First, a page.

Phase: Architecture and Design
Use a vetted library or framework that does not allow this weakness to occur or provides constructs that make this weakness easier to avoid.
For example, use anti-CSRF packages such as the OWASP CSRFGuard.
Ensure that your application is free of cross-site scripting issues, because most CSRF defenses can be bypassed using attacker-controlled script.
Phase: Architecture and Design
Generate a unique nonce for each form, place the nonce into the form, and verify the nonce upon receipt of the form. Be sure that the nonce is not predictable (CWE-330).
Note that this can be bypassed using XSS.
Identify especially dangerous operations. When the user performs a dangerous operation, send a separate confirmation request to ensure that the user intended to perform that operation.
Note that this can be bypassed using XSS.
Use the ESAPI Session Management control.
This control includes a component for CSRF.
Do not use the GET method for any request that triggers a state change.
Check the HTTP Referer header to see if the request originated from an expected page. This could break legitimate functionality, because users or proxies may have disabled sending the Referer for privacy reasons.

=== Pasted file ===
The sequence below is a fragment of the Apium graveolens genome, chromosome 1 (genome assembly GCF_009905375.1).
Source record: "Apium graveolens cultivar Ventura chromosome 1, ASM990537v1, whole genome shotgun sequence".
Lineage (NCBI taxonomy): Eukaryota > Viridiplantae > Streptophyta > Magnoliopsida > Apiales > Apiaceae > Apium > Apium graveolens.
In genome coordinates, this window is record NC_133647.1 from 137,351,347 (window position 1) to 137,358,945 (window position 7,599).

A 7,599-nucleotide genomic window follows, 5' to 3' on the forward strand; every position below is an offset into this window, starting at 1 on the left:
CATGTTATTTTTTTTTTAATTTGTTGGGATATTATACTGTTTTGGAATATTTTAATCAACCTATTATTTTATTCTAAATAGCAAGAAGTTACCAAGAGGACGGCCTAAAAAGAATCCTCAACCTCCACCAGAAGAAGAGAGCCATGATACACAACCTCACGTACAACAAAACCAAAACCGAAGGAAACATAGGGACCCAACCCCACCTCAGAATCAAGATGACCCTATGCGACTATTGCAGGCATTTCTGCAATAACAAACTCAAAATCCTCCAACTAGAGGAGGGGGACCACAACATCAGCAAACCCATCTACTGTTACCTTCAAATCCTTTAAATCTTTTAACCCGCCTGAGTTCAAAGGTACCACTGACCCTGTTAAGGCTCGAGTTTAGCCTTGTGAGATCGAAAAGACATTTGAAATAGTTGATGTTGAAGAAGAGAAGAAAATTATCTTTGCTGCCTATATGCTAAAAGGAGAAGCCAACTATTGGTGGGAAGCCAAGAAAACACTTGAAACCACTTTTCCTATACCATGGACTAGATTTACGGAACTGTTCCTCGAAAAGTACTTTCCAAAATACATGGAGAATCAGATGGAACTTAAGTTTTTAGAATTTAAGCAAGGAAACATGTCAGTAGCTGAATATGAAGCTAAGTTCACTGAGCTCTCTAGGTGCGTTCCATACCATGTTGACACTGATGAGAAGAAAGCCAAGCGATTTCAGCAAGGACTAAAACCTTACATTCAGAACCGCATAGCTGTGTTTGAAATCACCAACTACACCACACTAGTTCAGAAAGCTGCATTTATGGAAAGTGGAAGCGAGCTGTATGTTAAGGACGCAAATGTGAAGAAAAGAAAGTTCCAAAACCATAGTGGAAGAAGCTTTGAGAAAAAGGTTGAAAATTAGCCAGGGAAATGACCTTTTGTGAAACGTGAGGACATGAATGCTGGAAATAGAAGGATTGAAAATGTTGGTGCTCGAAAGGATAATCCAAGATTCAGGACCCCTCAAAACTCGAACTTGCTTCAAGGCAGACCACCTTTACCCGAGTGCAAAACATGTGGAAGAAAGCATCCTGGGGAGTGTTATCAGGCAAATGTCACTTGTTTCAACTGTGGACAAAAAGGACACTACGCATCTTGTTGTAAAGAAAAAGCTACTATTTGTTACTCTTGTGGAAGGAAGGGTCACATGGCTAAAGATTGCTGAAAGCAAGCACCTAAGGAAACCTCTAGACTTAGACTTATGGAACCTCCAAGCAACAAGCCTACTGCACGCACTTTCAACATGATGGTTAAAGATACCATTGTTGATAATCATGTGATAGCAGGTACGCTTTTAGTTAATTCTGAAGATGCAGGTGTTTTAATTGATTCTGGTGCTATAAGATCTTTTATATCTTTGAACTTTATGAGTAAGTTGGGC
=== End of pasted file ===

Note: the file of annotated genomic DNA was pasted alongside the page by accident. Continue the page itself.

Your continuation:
Ensure that your web server, application server, load balancer, etc. is configured to set the Content-Security-Policy header.
The response does not include either Content-Security-Policy with 'frame-ancestors' directive or X-Frame-Options to protect against 'ClickJacking' attacks.
Modern Web browsers support the Content-Security-Policy and X-Frame-Options HTTP headers. Ensure one of them is set on all web pages returned by your site/app.
If you expect the page to be framed only by pages on your server (e.g. it's part of a FRAMESET) then you'll want to use SAMEORIGIN, otherwise if you never expect the page to be framed, you should use DENY. Alternatively consider implementing Content Security Policy's "frame-ancestors" directive.